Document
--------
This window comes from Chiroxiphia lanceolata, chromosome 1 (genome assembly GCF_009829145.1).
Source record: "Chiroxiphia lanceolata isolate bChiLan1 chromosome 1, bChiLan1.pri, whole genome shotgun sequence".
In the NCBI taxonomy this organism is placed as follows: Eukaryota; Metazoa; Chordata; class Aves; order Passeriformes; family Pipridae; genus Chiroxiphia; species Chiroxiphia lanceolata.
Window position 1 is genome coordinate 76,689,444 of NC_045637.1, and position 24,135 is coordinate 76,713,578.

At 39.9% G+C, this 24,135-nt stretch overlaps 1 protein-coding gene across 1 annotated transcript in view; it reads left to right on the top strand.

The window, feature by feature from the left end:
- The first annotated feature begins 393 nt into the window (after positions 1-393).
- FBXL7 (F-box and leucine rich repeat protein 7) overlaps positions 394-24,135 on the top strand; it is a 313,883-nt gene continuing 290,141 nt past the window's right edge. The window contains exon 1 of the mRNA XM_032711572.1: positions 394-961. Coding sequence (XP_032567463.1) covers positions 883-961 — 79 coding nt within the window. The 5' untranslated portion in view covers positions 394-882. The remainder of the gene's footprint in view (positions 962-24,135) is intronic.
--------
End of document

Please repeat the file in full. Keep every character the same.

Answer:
This window comes from Chiroxiphia lanceolata, chromosome 1 (genome assembly GCF_009829145.1).
Source record: "Chiroxiphia lanceolata isolate bChiLan1 chromosome 1, bChiLan1.pri, whole genome shotgun sequence".
In the NCBI taxonomy this organism is placed as follows: Eukaryota; Metazoa; Chordata; class Aves; order Passeriformes; family Pipridae; genus Chiroxiphia; species Chiroxiphia lanceolata.
Window position 1 is genome coordinate 76,689,444 of NC_045637.1, and position 24,135 is coordinate 76,713,578.

At 39.9% G+C, this 24,135-nt stretch overlaps 1 protein-coding gene across 1 annotated transcript in view; it reads left to right on the top strand.

The window, feature by feature from the left end:
- The first annotated feature begins 393 nt into the window (after positions 1-393).
- FBXL7 (F-box and leucine rich repeat protein 7) overlaps positions 394-24,135 on the top strand; it is a 313,883-nt gene continuing 290,141 nt past the window's right edge. The window contains exon 1 of the mRNA XM_032711572.1: positions 394-961. Coding sequence (XP_032567463.1) covers positions 883-961 — 79 coding nt within the window. The 5' untranslated portion in view covers positions 394-882. The remainder of the gene's footprint in view (positions 962-24,135) is intronic.